Nov. 8, 2017
Last week the renewable industry was busily excoriating Energy Secretary Perry’s NOPR for offering “subsidies” to coal when suddenly it had to defend subsidies – its own.
Renewable advocates were stirred to indignation after House tax writers proposed cuts to wind and solar largess that totaled $7.2 billion last year alone. Measures they had just denounced as “subsidies” for coal miraculously became “incentives” when applied to wind and solar.
Green lobbyists deployed the swamp’s full arsenal of overwrought clichés to attack the House tax bill. It would “pull the rug out” from workers. Congress “fails to honor” its “commitment” to continue subsidizing the industry. How? It “reneges on the tax reform deal” – the one that extended for five years wind and solar subsidies they don’t need. In swamp speak, removing a taxpayer subsidy is a “tax increase.”
Undaunted by this cruel betrayal, the industry’s Washington lobby assured its members it will “fight hard to see that wind energy continues to work for America.” Translation: we will fight hard to see that Americans continue to work for the wind industry.
Taxpayers are already making renewable energy among the most coddled industries in modern history. From 2016 to 2020, wind and solar will have received $41.2 billion to stay in business says the Institute for Energy Research [March 2017].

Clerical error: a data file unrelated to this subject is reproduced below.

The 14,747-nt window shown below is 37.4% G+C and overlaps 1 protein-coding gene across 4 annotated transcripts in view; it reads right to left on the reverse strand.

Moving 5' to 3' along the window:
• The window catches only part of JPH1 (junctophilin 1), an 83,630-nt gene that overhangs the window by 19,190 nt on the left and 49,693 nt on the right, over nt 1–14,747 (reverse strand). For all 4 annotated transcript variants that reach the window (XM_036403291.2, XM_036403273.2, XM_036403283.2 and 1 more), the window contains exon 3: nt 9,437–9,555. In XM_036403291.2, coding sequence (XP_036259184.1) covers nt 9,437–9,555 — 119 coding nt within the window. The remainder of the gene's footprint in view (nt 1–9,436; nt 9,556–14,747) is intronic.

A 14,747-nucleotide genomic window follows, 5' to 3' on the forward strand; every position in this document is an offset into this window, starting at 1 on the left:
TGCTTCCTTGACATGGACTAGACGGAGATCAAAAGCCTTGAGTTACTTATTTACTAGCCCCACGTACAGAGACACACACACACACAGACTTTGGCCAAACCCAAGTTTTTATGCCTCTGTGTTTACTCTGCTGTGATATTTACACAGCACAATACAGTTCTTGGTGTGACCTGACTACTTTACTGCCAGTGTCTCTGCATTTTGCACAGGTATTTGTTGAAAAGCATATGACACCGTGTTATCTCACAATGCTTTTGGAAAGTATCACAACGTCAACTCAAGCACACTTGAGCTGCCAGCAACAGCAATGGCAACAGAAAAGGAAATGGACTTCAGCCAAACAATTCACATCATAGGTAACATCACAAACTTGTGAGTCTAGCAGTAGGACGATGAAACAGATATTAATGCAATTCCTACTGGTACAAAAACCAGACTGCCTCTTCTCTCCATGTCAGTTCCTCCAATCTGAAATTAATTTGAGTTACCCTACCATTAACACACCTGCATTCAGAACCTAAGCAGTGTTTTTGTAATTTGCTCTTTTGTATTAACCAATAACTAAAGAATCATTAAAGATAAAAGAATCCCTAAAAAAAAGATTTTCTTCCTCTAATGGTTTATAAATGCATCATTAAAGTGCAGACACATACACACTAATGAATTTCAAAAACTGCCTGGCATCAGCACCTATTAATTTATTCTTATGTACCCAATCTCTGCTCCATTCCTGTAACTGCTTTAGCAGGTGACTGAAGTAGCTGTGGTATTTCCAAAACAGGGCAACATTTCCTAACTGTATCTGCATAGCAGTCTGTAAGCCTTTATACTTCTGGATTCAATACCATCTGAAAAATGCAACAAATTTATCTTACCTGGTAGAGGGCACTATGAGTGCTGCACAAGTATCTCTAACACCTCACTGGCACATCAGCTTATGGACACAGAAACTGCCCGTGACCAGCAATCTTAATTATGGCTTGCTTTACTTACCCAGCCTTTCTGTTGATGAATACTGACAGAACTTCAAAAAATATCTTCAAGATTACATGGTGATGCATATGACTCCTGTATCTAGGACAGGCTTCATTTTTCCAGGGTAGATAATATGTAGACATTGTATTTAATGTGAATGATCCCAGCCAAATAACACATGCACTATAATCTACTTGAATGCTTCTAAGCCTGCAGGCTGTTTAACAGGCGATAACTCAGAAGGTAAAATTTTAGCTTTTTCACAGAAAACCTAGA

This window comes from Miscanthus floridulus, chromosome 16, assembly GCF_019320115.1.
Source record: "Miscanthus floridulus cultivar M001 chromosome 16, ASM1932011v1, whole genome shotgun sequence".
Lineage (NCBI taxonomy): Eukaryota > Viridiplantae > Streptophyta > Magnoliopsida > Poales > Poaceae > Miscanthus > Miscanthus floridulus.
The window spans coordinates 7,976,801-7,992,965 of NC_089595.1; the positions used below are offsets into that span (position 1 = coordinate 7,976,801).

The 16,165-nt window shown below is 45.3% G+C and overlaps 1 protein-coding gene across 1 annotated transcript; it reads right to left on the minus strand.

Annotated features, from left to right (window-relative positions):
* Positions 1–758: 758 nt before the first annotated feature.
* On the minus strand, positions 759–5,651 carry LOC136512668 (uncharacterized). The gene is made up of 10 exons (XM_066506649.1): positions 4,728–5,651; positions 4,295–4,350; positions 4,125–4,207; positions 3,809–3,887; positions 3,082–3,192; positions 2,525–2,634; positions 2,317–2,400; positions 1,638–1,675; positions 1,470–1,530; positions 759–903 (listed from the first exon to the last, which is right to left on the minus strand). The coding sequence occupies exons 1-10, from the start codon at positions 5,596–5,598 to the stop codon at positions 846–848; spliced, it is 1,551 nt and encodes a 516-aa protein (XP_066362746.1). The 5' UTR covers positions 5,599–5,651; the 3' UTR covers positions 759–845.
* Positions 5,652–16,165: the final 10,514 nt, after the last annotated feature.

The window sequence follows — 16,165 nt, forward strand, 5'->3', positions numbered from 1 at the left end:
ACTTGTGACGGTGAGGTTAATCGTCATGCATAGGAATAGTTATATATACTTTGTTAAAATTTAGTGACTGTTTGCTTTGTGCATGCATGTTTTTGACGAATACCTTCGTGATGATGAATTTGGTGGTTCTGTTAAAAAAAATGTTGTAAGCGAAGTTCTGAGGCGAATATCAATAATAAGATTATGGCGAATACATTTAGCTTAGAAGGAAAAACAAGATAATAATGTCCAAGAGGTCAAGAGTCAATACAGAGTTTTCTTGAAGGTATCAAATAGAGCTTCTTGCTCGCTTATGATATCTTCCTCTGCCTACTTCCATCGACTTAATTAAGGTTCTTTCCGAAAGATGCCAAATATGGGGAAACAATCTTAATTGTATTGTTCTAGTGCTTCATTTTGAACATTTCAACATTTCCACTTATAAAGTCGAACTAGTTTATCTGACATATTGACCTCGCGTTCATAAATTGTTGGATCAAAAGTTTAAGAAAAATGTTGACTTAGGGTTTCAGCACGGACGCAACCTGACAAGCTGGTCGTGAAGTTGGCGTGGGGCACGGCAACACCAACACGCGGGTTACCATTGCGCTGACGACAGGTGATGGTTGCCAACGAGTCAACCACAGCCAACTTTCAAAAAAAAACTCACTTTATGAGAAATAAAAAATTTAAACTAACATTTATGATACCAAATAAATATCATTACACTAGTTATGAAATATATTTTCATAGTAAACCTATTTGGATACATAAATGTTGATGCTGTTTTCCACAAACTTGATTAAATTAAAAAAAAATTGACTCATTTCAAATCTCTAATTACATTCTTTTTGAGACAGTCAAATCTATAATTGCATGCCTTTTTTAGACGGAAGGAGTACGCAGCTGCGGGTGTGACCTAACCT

A new report by Lazard [“Levelized Cost of Energy Analysis” 2017] confirms that continued growth of renewable fuels is not assured by reduced technology costs alone. RPS requirements that mandate markets for wind and solar, carbon regulations that cripple fossil fuel competition, and government subsidies that juice the industry’s growth – these, says Lazard, keep renewable demand up and investors interested.
If handouts go away, so might investors – and the bullish capacity growth for wind and solar companies. This brings us back to the central issue underlying NOPR. A grid already losing on-site fuel storage could then become even less reliant during exceptional events.
Lazard’s report concludes that despite the advantage of government’s thumb on the scales, the renewable energy system “is not capable of meeting baseload generation needs of a developed economy for the foreseeable future.” The “optimal solution” for improving grid reliability, says the report, is to “maintain a diversified energy fleet.”